I am prepared to speak about specific areas of our work in my answers today. I will just mention that this year we will continue acting in the same vein as I have just described. Naturally, this concerns the continued struggle against terrorism, in which we have achieved success in Syria, which is undergoing a very important stage – the transition to political settlement. In cooperation with our Turkish and Iranian partners we are organising the Syrian National Dialogue Congress that is supposed to be attended by a broad range of Syrian forces, as required by UN Security Council Resolution 2254. We will work to preserve the agreements on the Iranian nuclear programme and normalise the situation around the Palestinian-Israeli settlement process. The unsettled Palestinian issue seriously aggravates the situation in the Middle East. Needless to say, we will continue working on the Ukrainian issue that can only be resolved through the full and consistent implementation of the Package of Measures that was adopted in Minsk in February 2015.

We have a very important political event on our agenda – the election of the President of the Russian Federation. Our foreign missions – embassies, consulates general and Russian centres of science and culture are doing everything necessary to make sure that all Russian citizens abroad who want to take part in the election can do so as conveniently as possible.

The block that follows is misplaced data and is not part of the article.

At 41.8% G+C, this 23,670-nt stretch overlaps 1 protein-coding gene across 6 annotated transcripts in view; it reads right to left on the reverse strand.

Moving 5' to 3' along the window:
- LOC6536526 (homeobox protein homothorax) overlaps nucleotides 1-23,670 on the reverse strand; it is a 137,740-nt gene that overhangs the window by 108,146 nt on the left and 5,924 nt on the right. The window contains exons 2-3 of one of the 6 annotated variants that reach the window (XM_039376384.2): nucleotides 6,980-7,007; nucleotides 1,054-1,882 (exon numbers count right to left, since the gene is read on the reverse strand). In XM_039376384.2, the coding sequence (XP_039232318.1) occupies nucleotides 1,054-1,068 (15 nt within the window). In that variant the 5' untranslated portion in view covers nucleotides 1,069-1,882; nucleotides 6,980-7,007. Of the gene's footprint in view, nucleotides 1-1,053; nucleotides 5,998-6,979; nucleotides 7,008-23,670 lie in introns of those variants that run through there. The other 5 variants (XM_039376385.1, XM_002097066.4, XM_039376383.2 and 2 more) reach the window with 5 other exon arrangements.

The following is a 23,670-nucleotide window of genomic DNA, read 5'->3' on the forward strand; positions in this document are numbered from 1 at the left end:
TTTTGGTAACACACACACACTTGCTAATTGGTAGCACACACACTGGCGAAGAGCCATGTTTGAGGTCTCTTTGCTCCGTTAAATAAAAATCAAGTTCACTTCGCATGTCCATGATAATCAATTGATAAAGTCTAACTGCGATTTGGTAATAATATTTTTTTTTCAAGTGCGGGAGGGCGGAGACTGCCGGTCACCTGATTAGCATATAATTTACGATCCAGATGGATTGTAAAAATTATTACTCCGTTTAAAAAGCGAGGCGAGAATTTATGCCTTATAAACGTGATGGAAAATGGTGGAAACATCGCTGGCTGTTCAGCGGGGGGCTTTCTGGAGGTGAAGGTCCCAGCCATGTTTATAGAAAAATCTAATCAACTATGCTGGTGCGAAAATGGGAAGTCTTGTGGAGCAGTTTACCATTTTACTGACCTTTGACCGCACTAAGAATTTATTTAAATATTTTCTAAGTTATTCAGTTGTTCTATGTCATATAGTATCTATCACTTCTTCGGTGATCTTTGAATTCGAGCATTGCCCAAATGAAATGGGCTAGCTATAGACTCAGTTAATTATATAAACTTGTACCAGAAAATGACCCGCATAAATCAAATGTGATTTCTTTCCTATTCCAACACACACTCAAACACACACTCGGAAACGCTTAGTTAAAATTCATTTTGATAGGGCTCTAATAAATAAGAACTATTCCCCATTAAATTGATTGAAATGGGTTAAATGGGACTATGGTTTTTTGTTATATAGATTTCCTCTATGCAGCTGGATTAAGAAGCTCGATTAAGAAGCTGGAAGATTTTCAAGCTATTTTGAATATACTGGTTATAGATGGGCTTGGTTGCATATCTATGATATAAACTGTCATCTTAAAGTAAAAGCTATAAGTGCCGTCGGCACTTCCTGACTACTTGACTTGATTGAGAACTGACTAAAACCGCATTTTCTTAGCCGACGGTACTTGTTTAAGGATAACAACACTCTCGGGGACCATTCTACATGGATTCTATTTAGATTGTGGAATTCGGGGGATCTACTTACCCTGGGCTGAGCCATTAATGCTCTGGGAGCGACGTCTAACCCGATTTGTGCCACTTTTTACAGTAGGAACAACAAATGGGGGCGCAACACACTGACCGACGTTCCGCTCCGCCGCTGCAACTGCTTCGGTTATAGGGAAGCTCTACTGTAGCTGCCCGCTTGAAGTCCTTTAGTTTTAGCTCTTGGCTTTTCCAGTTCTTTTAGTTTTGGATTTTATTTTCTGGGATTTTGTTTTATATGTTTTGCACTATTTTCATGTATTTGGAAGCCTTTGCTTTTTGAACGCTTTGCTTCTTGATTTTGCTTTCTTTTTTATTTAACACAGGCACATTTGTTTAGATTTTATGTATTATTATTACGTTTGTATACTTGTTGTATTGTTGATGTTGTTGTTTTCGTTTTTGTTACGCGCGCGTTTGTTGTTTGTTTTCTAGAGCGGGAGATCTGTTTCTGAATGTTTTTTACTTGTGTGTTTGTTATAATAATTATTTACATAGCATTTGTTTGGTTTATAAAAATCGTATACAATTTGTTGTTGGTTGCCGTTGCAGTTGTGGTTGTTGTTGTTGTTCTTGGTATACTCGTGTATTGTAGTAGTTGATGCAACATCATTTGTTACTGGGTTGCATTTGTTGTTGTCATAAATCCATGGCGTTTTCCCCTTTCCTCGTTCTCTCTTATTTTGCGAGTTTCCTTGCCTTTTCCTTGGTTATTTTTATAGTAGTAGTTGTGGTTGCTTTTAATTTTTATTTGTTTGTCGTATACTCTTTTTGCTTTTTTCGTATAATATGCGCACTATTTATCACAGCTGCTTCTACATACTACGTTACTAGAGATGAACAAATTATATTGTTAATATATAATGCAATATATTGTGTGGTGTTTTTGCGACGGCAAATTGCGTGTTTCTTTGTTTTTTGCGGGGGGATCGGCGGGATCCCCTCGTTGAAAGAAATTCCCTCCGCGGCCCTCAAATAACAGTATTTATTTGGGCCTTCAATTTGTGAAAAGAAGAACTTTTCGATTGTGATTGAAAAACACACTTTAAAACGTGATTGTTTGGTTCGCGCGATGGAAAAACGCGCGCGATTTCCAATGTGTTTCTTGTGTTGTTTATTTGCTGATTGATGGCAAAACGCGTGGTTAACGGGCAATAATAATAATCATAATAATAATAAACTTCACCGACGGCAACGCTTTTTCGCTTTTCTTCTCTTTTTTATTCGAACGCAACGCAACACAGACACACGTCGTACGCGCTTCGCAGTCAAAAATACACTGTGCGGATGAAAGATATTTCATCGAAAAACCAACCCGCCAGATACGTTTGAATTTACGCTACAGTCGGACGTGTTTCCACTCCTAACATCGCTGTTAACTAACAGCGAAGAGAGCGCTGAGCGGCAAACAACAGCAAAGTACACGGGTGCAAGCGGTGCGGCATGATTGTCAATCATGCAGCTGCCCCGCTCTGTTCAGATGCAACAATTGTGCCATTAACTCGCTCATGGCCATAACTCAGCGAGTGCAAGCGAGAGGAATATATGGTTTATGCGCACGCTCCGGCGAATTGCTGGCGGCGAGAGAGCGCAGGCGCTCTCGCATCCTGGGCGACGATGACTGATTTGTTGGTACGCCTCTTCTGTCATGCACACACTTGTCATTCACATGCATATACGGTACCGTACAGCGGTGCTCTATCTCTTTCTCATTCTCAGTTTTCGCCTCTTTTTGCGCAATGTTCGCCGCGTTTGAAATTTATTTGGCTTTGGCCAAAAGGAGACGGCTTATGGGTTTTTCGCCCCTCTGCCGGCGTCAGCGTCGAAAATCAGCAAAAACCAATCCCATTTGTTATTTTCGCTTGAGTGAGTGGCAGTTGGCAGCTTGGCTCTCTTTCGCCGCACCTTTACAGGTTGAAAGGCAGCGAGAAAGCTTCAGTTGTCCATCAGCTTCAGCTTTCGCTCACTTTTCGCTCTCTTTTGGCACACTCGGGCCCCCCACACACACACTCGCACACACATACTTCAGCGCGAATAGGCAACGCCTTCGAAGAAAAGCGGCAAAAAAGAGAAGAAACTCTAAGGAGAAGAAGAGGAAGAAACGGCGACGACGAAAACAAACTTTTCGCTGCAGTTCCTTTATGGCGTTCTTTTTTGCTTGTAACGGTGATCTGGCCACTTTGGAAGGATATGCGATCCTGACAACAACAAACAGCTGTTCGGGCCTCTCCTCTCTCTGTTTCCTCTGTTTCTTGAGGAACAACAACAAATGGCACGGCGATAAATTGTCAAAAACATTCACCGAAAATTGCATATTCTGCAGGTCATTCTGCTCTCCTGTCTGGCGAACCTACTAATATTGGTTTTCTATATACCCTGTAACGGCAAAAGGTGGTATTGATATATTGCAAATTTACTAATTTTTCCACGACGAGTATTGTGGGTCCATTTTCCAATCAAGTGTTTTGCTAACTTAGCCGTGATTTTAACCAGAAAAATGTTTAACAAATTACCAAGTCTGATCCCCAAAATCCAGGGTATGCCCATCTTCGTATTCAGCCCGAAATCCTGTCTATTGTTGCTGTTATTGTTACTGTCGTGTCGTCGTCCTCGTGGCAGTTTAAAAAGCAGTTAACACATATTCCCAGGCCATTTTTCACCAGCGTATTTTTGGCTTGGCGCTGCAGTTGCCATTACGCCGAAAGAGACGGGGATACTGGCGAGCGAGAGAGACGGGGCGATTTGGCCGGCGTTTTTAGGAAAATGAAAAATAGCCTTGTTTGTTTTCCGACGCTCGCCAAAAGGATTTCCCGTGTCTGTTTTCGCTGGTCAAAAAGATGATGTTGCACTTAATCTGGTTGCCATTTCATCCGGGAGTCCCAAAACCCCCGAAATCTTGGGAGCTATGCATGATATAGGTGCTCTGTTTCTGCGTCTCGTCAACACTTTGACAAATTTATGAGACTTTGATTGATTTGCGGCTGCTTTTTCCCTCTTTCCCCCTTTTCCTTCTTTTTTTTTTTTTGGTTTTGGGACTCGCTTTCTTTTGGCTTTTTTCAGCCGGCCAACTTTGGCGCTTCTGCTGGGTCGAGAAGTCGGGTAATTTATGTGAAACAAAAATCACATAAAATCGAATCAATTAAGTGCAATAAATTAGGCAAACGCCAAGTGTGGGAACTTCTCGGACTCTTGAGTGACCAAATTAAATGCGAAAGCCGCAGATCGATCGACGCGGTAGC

Question: Mr Lavrov, you are probably aware that the media often publishes lists of key issues and expressions at the end of the year. If you were to compile such a list in the sphere of international relations for 2017, what key stories and phrases would you include in it?

Sergey Lavrov: I'll stay away from the phrases, or else I may be misunderstood again.

As for the stories, of course, it’s Syria. This issue is a focal point for many interests of many actors. We are trying, as I said, to use the initiative of convening the Syrian National Dialogue Congress to harmonise the interests of all Syrian parties and all external players who have influence on the situation and want to secure their interests in this region, including as part of the Syrian settlement. This is a complex process. To reiterate, we have reasons to believe that the pro-active role of Russia, Iran and Turkey will remain unchanged. It made the Astana process possible one year ago, helped create de-escalation zones, which continue to operate despite individual violations and the attempts to thwart it. It is also important that the Astana process stimulated UN activity, which, prior to the meetings in Astana, remained, in fact, inactive for some ten months. I hope that the initiative of the Syrian National Dialogue Congress will also act as an incentive for the UN to step up its activities. In any case, the Congress in Sochi is aimed at promoting the Geneva talks. We are saying it unambiguously to all our colleagues, including the UN leadership and the countries involved in the Syrian settlement process in one way or another.

The second topic, probably, includes everything else that concerns the Middle East and North Africa. The Syrian settlement process is only a part of the complex tangle of issues in this region. I will mention Libya and Yemen. I have already mentioned the Palestinian-Israeli settlement process, which has ended up at an impasse. I remain convinced that the dead-end in the Palestinian-Israeli settlement process, in moving towards creating a Palestinian state, has a part to play in radicalising the Arab street.